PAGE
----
A lot is happening in the world of diabetes research. We’ve created this quick guide to steer you to some of the latest research insights.
The below research into diabetes and related issues in podiatry have all been published in the second half of 2022.
The goal of this piece of research was to compare Dehydrated Human Amnion and Chorion Allograft (DHACA) plus the Standard of Wound Care (SOC), with the SOC alone. The result was that using DHACA with SOC is safer and more effective than using SOC alone for Diabetic Foot Ulceration (DFU) patients. You can read more here.
This study examined the concordance of microbiological results from proximal bone cultures when compared to results from superficial wound swabs in relation to patient outcomes.
The aim was to determine the utility of routinely obtaining marginal bone specimens.
There was a moderate-high degree of concordance between superficial wound swab results and intra-operative bone sample microbiology in this patient cohort. Discordance was not associated with adverse outcomes.
These results suggest there is little clinical utility in routinely collecting proximal bone as an adjunct to routine wound swabs for culture during minor amputation for an infected diabetic foot ulcer. You can read the details here.
This study focused on the role of motivational interviewing (MI) as a means to help providers and patients to improve foot self care. The study aims to observe and analyse the application of MI in consultations carried out by MI-trained and non-MI-trained podiatrists with their patients, and explore podiatrists’ attitudes and experiences towards MI.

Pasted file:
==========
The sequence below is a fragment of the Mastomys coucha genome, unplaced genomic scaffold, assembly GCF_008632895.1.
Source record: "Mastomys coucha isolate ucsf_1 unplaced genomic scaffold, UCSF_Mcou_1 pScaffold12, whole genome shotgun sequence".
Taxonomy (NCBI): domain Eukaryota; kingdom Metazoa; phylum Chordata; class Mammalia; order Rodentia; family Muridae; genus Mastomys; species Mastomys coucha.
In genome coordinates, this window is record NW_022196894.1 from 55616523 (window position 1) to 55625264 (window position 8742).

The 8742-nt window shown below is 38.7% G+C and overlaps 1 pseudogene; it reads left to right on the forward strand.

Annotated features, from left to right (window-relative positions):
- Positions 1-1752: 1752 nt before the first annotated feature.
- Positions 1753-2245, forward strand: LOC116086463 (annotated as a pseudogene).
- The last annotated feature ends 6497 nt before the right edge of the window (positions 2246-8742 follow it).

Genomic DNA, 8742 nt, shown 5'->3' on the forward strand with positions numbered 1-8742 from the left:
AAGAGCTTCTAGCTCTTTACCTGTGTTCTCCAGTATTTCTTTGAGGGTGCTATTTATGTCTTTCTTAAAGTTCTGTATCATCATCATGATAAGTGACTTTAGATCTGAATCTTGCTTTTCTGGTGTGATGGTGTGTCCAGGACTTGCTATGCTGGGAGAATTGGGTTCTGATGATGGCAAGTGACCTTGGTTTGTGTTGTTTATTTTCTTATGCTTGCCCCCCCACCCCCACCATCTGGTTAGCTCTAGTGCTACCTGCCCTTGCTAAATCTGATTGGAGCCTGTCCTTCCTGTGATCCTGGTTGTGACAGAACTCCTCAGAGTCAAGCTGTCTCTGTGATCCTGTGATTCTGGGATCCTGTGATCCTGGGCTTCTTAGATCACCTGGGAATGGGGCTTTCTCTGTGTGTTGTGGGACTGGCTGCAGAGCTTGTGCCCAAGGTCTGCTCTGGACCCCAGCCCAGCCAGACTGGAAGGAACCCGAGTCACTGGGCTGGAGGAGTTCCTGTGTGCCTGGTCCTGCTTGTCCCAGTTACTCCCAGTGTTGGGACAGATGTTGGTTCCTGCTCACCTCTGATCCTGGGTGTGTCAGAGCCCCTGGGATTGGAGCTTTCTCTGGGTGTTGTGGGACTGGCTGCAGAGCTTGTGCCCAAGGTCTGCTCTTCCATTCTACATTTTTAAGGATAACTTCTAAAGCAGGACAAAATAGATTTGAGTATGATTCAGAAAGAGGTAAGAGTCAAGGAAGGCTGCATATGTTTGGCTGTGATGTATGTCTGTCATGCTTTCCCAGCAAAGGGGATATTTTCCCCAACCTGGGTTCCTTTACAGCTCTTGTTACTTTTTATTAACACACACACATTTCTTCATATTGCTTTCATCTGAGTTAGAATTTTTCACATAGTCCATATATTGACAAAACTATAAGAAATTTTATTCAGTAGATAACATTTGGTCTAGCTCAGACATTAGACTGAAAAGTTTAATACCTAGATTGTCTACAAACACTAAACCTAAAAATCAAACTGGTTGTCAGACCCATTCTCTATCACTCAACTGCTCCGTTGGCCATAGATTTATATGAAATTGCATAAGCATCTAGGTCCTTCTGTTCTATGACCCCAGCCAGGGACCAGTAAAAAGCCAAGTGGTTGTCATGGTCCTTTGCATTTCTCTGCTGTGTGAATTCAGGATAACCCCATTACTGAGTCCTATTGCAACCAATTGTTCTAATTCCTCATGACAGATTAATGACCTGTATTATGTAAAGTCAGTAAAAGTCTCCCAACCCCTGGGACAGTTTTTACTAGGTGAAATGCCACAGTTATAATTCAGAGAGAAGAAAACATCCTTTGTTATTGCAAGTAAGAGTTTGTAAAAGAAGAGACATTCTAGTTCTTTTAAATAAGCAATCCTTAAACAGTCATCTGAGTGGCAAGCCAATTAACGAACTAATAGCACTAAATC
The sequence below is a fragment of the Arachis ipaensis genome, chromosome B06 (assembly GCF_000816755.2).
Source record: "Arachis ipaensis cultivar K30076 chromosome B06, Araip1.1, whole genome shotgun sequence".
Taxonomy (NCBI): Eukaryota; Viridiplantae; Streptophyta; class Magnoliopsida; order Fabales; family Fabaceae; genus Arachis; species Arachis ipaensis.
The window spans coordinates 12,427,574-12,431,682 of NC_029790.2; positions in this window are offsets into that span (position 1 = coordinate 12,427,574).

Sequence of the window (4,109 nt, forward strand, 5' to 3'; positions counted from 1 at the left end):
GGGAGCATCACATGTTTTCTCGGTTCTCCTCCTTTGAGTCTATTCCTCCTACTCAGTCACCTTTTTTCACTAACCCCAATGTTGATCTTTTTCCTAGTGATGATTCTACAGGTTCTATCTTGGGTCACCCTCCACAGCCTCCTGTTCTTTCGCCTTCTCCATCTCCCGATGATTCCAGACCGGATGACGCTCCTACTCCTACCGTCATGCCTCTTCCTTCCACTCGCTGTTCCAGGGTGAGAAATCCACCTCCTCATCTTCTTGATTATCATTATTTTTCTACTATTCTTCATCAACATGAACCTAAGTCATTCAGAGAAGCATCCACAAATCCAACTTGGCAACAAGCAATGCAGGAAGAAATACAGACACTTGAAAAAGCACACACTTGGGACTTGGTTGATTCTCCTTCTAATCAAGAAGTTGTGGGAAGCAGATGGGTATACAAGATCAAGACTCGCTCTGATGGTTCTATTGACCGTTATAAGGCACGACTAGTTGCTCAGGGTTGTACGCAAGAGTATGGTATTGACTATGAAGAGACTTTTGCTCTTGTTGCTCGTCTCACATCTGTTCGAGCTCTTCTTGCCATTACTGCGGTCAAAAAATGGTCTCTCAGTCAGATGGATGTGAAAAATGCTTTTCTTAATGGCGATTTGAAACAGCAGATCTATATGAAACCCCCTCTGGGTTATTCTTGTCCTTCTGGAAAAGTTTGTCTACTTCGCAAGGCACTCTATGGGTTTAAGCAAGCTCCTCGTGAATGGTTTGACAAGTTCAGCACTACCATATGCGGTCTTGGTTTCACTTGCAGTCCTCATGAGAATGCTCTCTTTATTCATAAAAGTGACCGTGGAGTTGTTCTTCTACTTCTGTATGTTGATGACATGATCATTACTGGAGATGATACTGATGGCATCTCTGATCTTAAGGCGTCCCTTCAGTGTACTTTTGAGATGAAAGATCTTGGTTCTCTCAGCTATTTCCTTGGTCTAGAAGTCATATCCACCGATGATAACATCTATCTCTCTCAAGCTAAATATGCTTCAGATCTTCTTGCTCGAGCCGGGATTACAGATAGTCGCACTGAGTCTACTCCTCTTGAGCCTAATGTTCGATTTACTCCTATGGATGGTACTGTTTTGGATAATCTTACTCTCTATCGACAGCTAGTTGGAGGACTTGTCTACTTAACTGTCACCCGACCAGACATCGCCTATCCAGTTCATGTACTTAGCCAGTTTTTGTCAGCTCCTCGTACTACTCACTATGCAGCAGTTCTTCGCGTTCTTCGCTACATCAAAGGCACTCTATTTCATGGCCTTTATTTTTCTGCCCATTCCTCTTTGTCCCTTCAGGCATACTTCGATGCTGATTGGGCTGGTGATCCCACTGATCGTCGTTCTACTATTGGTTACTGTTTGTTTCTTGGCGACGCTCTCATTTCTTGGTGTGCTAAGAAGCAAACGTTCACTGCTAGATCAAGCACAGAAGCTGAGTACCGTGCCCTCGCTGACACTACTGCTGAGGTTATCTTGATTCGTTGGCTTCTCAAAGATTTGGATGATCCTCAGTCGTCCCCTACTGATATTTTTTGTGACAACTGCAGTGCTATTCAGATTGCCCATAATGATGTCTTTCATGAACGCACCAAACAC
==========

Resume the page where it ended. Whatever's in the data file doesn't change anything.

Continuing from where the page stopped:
Further details are here.
This study aimed to understand patients’ personal experiences navigating the healthcare system and the barriers they faced. This is in the context of mechanisms for the observed disparities in diabetes-related amputation being poorly understood and possibly related to access for diabetic foot ulceration care.
Results showed that patients with diabetic foot ulcers face significant barriers in accessing medical care at many levels in the healthcare system and beyond.
These data highlight opportunities to address the effects of diabetic foot complications and the inequitable burden of inadequately managed diabetic foot care. You can read more here.
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